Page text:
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Messages - addapost

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Classifieds / WTB Laird Pearson Arrow
« on: January 04, 2022, 06:34:15 AM »
Does anyone have a 10'6' Laird Pearson Arrow in decent shape kicking around that they'd sell? Thanks.

SUP General / Re: SUP racing growing ? Uhm.....
« on: April 12, 2019, 03:33:02 AM »
I’m sure the fact that there were drug tests has nothing to do with the absence of some big names.

A controversial claim there.......
Not exactly sure what you mean by his opinion being controversial. But if you disagree with that opinion I am with you 100%. I took his statement to be extremely sarcastic.


I’ve been thinking about getting a big board, primarily for relaxed cruising between breaks... but for surf. 

What are peoples’ thoughts about using an oversized performance surf shaped board instead of a longboard or large allrounder shape?

Granted if super-sized, a performance shape wouldn’t reach the performance it was designed for. BUT, if my goals do not include shredding or stylized longboarding, what harm in having decent rails and a shape that can turn?  (…and for the humility record I can’t shred or drop a knee turn.)

So specific example – The ‘appropriate’ Jimmy Lewis World Wide for my 185lb would be the 8’9 (141L).   But there is also a 9’9 x33” (171L).   Would that be a big board that is fun? … or just a big pain in the a** … ?
Find an old Laird (Pearson) 10'6" It's my all-time favorite board. Pearson got this right over 10 years ago and I haven't seen anything as good in this category (long surf board (not longboard)) that can cruise. 29" wide, 150ish L. Pin tail and razor thin rails it turns on a dime. We've all seen the vids...

SUP General / Re: SUP racing growing ? Uhm.....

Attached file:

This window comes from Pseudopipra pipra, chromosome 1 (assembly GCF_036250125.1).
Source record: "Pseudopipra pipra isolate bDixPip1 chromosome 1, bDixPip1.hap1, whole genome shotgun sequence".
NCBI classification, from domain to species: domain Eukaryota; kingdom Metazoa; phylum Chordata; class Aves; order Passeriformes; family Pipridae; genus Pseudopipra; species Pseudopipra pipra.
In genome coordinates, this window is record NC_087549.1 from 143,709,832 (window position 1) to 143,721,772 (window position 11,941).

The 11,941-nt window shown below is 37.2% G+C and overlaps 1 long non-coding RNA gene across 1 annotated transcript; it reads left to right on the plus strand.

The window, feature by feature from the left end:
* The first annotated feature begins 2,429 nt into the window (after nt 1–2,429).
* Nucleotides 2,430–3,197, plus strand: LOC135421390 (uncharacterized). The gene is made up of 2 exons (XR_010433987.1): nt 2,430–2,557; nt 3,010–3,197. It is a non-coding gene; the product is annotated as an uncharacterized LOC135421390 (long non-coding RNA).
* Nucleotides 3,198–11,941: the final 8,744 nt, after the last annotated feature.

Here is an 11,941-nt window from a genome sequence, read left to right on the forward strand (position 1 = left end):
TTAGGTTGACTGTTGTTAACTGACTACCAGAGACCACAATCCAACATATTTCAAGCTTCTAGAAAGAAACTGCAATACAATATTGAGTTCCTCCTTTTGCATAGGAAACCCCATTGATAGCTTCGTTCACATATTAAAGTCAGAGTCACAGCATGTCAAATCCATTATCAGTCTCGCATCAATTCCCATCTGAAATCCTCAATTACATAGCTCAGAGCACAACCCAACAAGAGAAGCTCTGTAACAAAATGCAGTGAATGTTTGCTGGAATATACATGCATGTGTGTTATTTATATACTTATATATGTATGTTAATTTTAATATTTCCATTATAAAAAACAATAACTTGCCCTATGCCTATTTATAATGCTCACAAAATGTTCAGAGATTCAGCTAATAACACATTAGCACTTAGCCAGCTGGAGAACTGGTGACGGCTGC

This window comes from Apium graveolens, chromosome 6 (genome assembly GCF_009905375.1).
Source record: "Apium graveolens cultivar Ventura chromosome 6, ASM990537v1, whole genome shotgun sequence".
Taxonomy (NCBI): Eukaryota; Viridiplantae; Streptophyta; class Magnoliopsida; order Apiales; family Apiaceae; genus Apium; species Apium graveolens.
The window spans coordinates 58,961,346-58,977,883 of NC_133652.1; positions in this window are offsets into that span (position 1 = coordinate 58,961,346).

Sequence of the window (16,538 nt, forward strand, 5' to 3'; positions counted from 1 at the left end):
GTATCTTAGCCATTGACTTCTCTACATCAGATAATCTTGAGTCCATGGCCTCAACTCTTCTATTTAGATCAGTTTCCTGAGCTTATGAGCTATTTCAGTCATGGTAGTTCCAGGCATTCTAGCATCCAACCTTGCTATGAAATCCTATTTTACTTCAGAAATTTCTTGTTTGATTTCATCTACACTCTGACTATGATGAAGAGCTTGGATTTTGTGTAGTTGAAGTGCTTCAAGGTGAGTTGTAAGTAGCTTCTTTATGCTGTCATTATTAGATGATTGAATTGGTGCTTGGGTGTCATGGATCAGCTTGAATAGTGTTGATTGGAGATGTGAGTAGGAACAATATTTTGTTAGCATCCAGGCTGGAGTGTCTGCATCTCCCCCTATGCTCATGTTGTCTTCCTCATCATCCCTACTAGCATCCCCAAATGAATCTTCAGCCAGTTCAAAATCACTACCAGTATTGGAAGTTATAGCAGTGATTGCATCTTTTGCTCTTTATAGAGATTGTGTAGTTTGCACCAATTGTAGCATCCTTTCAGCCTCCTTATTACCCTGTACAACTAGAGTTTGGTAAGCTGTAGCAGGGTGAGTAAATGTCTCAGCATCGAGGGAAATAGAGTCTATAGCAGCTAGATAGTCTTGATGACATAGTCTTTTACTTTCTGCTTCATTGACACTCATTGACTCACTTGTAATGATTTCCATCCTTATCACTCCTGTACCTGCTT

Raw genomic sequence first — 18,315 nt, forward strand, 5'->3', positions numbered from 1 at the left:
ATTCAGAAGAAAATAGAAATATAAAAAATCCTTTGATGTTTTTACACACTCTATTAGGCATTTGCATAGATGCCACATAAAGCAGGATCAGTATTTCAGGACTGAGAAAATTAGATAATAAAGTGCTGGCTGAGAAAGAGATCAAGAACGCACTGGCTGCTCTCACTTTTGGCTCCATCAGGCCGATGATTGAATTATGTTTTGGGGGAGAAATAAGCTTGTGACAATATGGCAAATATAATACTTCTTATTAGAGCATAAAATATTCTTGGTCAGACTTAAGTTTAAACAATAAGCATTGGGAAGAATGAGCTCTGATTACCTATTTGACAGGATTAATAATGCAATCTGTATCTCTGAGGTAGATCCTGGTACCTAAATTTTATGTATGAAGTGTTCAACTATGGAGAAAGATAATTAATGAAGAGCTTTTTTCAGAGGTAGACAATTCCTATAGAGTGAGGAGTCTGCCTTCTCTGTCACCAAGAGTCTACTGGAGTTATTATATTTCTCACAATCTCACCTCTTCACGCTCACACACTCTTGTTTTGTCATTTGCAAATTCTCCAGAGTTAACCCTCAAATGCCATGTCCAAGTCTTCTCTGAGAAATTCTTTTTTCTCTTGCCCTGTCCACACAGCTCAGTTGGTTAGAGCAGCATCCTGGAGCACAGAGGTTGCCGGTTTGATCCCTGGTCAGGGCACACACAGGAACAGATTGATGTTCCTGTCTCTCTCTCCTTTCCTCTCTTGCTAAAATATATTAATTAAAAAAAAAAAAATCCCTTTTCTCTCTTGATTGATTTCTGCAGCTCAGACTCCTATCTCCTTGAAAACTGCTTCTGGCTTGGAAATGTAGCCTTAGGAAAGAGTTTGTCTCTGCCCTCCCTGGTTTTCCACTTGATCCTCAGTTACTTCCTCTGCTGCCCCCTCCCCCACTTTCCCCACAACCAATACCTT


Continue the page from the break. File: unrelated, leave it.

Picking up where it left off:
« on: March 25, 2019, 02:41:27 PM »
My wife and I had the pleasure of paddling an OC6 in Maui last week with some friends  and had an absolute blast. So much so that I started looking for an OC1 for home. We live about a 50 yard walk from Narragansett Bay and storage isn’t a problem so I thought it would be fun to have one at the house. The problem I’m having is actually tracking down one to buy. Closest one I could find was in North Carolina. Kind of a bummer but I’ll continue to keep my eyes open. If anyone here knows anyone within the northeast that has one they would be willing to part with, please let me know. An OC2 would be fine too but I know chances of that are even more unlikely.
Call Sam at Osprey in Westport. She has one and would know of any active groups or other folks. She loves hers.

SUP General / Re: Realizing a board can be TOO BIG
« on: February 21, 2019, 05:12:13 AM »
Put me in the big board camp. Everyone is different but for me SUP surfing is about cruising, comfort, and long board feel. I love surfing a 14' board and my favorite surf SUP is a 10 year old 10' 6" Laird (154 Liters). For me I have never enjoyed going smaller. But enjoy what works for you, just don't fall into the FOMO trap that smaller is always better for everyone. 

Random / Re: Retiring But where?
« on: February 11, 2019, 02:10:41 PM »
What about abroad? Lots of great countries where a retired expat can live quite well.

SUP General / Re: Creek in Portugal - a travelogue in Vids and pics
« on: February 06, 2019, 02:04:08 PM »
Just catching up to this, WOW fantastic! Good for you Rick!

SUP General / Re: Kai's aeirial at Mavericks.
« on: December 26, 2018, 03:42:14 PM »
adding to addapost: the extent to which he studied the climb, memorizing details about every single hold, was incredible---the preparation was beyond comprehensive--appropriately so, given the urgency that the feat be accomplished without error

i am anything but an advocate of free-soloing---as an observer, and an ex climber, i am in awe---but i am also concerned that it may be some slow version of suicide--including all the implications for friends and family, and the "complicity" of anyone invested in any way in the process, right down to simply the person who watches the media honnold was paid to be a part of

big mountasin climbers die alot---even those who dont free solo---effing avy took out one of the best, and smartest---one swoop and alex lowe was gone.......

one can flirt with death, yeah, but even well-prepared and very careful, in the mountains death is a random moment away at all times--avy, rock fall, storm, icefall, lightening....................

That's why I enjoyed "The Dawn Wall" so much better than "Free Solo". I get that those guys are all professionals and get paid (probably) big bucks to produce something occasionally but Tommy Caldwell and Kevin Jorgenson's Dawn Wall climb was way more like watching two guys work really hard to just climb (oh just the hardest rock climb on earth) while watching Honnold was like a voyeuristic peek at a failed suicide attempt. If you haven't seen "Dawn Wall" it is definitely worth the $5. In my opinion, the best climbing movie yet.